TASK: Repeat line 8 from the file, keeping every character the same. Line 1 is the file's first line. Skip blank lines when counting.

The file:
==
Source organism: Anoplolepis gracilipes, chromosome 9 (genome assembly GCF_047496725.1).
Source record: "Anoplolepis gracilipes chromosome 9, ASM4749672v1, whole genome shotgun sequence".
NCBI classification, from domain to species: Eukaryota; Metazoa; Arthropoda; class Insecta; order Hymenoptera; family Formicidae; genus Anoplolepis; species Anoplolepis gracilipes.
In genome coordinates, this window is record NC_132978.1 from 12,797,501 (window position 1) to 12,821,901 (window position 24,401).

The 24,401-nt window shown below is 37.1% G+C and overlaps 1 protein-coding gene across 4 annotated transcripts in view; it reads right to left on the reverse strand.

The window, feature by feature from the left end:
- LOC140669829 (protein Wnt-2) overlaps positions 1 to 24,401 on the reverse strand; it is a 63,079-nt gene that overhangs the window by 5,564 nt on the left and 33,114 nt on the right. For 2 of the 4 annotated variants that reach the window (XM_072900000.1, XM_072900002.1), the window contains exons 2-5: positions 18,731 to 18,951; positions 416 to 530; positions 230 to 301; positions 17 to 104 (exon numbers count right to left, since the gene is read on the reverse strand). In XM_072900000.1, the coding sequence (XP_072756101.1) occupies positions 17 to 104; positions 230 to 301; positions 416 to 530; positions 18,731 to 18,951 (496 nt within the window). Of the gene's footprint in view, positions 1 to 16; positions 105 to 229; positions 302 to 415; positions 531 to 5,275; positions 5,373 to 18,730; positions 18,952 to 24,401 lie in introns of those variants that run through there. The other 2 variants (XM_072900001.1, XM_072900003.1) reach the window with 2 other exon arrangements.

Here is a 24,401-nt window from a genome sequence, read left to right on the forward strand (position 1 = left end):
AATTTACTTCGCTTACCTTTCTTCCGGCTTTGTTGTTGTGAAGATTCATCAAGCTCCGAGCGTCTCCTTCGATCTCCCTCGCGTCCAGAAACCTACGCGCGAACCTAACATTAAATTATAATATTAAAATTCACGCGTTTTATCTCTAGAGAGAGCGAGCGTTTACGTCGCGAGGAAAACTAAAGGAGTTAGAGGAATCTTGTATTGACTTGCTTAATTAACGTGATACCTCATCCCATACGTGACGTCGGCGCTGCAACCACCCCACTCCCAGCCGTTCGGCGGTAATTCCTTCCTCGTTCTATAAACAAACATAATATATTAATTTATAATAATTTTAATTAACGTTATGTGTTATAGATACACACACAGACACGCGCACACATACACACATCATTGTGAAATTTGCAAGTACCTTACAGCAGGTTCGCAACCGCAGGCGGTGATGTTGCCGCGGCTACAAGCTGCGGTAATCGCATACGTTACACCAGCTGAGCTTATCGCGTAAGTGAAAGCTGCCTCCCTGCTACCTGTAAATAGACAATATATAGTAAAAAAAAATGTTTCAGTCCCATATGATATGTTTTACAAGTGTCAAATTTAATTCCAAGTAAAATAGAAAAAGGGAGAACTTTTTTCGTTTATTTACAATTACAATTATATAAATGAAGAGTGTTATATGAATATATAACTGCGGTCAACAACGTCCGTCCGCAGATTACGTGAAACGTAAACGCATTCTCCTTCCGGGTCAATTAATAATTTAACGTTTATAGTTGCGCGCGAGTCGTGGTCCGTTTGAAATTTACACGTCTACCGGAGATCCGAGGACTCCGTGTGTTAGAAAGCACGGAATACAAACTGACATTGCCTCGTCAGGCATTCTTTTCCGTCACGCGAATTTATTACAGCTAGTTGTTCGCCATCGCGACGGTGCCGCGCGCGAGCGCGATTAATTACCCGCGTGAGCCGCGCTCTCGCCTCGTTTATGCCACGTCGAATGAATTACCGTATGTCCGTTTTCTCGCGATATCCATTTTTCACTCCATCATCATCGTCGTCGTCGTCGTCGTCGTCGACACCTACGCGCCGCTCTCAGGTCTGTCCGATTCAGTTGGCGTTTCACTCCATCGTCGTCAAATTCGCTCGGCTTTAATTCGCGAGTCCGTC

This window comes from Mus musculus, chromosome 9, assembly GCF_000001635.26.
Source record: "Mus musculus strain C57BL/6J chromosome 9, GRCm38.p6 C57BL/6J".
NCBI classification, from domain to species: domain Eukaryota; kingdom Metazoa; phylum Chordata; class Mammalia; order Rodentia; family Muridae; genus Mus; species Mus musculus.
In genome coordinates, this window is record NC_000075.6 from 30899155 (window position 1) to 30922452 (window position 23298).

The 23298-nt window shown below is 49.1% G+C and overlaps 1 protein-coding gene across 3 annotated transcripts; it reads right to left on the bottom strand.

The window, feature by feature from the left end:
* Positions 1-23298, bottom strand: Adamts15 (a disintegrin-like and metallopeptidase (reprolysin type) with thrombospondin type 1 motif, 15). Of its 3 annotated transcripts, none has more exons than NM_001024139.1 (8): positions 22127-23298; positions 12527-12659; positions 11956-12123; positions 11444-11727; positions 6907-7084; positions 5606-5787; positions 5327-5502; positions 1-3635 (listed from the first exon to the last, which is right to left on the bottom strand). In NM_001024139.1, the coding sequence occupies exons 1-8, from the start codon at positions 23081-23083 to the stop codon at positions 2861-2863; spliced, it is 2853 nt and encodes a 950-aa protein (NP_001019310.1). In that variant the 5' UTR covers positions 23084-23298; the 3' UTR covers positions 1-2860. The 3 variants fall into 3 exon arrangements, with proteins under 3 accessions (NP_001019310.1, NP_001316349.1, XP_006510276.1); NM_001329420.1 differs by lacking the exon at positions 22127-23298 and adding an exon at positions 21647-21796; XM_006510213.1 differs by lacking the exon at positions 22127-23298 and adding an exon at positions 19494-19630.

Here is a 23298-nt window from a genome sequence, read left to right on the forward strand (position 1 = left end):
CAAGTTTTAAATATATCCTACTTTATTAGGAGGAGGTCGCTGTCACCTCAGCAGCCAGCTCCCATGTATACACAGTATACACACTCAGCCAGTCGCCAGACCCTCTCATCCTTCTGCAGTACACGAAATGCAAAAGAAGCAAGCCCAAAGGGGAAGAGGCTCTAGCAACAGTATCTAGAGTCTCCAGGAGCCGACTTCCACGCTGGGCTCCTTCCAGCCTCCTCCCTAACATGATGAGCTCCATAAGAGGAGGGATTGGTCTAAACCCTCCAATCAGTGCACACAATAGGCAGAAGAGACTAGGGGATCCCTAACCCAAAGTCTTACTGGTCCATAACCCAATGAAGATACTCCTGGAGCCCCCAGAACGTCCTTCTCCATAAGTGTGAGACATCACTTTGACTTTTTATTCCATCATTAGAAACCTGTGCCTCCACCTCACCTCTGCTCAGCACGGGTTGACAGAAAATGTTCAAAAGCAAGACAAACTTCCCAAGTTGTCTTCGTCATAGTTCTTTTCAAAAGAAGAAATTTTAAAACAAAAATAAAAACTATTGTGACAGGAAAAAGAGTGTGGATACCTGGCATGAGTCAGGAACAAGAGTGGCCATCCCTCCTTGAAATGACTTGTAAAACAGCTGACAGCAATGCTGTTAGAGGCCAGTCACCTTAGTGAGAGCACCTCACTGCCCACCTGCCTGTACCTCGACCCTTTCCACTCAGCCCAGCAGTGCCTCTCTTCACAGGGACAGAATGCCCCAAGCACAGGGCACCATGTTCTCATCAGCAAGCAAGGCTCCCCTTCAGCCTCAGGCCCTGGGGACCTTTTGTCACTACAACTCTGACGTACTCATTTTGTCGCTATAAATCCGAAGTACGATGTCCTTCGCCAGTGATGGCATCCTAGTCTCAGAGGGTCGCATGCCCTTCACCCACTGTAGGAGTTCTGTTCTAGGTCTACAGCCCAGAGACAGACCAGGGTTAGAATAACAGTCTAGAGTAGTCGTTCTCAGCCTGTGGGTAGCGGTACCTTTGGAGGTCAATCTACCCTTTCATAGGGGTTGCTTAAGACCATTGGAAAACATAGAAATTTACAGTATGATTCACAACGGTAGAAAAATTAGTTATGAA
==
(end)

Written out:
Here is a 24,401-nt window from a genome sequence, read left to right on the forward strand (position 1 = left end):